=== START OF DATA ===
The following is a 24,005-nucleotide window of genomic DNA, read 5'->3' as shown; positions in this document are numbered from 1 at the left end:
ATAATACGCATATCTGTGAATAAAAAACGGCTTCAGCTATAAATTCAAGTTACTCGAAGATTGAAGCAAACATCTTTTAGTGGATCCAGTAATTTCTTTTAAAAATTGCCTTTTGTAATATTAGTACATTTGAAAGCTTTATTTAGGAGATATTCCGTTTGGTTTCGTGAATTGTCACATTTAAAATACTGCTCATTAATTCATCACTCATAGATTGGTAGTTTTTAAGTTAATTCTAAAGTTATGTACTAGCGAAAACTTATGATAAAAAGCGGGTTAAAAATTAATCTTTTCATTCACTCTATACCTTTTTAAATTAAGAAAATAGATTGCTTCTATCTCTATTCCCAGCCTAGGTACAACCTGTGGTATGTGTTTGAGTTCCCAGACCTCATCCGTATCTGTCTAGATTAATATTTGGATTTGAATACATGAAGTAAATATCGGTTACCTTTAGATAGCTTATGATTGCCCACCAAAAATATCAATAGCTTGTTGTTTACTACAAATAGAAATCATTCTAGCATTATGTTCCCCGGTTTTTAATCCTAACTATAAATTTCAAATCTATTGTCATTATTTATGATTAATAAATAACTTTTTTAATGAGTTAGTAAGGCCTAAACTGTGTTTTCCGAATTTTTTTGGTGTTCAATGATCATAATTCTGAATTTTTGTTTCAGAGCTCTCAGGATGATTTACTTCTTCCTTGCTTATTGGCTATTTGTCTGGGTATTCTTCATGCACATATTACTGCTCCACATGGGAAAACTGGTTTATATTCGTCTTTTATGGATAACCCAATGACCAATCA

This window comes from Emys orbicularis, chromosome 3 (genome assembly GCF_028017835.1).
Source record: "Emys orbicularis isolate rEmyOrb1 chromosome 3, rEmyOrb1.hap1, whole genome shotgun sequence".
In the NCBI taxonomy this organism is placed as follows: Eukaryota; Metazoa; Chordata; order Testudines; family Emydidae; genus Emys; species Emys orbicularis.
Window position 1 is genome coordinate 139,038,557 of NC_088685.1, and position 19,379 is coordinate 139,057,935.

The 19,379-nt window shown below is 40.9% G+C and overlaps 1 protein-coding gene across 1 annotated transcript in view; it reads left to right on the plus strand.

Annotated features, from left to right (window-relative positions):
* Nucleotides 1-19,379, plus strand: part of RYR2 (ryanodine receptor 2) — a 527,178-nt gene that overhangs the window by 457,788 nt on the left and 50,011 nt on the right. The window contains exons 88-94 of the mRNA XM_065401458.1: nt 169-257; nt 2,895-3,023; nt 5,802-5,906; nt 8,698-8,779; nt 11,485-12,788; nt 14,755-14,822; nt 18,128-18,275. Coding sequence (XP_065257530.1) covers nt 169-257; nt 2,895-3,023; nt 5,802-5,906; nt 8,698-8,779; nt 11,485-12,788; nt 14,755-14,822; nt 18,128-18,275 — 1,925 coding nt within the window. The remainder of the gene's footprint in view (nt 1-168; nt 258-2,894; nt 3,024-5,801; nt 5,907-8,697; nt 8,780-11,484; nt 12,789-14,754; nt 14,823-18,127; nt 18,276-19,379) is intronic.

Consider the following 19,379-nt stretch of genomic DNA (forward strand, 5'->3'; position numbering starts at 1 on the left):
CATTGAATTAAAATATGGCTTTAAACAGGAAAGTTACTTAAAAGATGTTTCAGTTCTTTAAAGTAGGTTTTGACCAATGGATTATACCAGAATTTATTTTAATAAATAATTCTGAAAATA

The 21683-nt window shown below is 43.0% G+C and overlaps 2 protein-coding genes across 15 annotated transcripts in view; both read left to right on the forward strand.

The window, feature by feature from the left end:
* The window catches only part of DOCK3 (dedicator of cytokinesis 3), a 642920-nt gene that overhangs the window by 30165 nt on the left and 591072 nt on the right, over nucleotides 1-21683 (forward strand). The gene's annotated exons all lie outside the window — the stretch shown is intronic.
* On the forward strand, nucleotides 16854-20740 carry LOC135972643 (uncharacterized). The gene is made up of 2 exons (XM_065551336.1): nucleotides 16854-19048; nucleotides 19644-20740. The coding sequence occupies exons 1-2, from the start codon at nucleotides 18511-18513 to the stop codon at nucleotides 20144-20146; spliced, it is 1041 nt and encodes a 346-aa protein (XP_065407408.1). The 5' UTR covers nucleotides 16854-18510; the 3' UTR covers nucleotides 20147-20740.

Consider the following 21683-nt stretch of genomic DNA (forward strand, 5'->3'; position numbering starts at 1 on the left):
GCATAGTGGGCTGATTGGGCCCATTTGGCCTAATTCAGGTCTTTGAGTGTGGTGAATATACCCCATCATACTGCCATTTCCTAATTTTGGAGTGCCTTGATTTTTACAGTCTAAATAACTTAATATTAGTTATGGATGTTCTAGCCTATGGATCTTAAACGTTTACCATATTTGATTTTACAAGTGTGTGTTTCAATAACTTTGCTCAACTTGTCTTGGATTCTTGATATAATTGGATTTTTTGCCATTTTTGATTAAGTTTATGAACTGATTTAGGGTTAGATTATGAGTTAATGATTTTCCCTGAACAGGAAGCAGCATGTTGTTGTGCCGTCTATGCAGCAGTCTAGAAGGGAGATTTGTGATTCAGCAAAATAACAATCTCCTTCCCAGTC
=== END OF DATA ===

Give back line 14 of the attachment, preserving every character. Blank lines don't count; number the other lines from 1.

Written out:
* The window catches only part of DOCK3 (dedicator of cytokinesis 3), a 642920-nt gene that overhangs the window by 30165 nt on the left and 591072 nt on the right, over nucleotides 1-21683 (forward strand). The gene's annotated exons all lie outside the window — the stretch shown is intronic.